My rating: 4 of 5 stars
I've read novels by both Jane Austen and P. D. James, but it has been a while for both. Still, when I saw a Goodreads recommendation for Death Comes to Pemberley, I thought it would be an interesting read. It's a sequel to Pride and Prejudice and it's a murder mystery keeping with P. D. James' genre.
Sometimes when listening to an old Lennon/McCartney song, I find myself guessing whether it was John or Paul who wrote it. I did something similar when reading this book. I know P. D. James wrote the entire novel, but I wondered which sections she wrote with Jane Austen's style in mind and which ones show her own style exclusively. I would guess that the parts where the dispute between George Wickham and Fitzwilliam Darcy was described were Austen and the trial was mostly James. Those two guesses probably come from an oversimplification, but it was fun to think about when reading the novel.
Death Comes to Pemberley had some moments when the action slowed enough to start to lose me, but it came back. Yet, the trial was great and, unlike some of the other reviewers, I didn't figure out the mystery until P. D. James let me know. I think it's fun to find out what has happened to the Bennet sisters since we left them and it's always fun to read a good P. D. James novel.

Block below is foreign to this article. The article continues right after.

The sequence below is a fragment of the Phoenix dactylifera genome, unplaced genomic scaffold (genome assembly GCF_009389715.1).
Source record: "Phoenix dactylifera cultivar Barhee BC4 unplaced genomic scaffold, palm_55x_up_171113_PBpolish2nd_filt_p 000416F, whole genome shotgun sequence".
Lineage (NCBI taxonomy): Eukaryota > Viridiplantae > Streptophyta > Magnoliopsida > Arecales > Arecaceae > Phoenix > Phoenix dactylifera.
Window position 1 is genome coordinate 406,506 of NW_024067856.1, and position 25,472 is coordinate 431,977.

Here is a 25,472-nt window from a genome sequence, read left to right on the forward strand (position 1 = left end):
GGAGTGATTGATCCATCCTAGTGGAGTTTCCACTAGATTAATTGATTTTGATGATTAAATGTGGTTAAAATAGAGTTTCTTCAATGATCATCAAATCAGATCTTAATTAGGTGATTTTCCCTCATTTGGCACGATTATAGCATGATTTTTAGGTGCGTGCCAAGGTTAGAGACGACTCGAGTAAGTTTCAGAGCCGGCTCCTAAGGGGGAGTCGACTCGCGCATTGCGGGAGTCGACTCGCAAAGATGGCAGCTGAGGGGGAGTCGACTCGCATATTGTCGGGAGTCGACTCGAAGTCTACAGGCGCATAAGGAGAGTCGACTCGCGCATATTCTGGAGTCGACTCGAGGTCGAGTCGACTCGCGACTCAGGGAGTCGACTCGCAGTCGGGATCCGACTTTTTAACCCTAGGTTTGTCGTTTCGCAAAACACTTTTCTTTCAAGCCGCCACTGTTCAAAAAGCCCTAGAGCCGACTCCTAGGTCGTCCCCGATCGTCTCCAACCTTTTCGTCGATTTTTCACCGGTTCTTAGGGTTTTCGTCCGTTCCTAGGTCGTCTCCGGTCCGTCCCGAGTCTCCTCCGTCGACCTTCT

I recommend this to readers who enjoy books set in the early 19th century and like mysteries. Much of Pride and Prejudice is about which young woman will end up with which young man. Although there's a little of that revolving around Georgiana Darcy, it isn't emphasized here. But the mannerisms, the style, and the morality of the time are all in this story.
Steve Lindahl – author of Hopatcong Vision Quest, White Horse Regressions, and Motherless Soul
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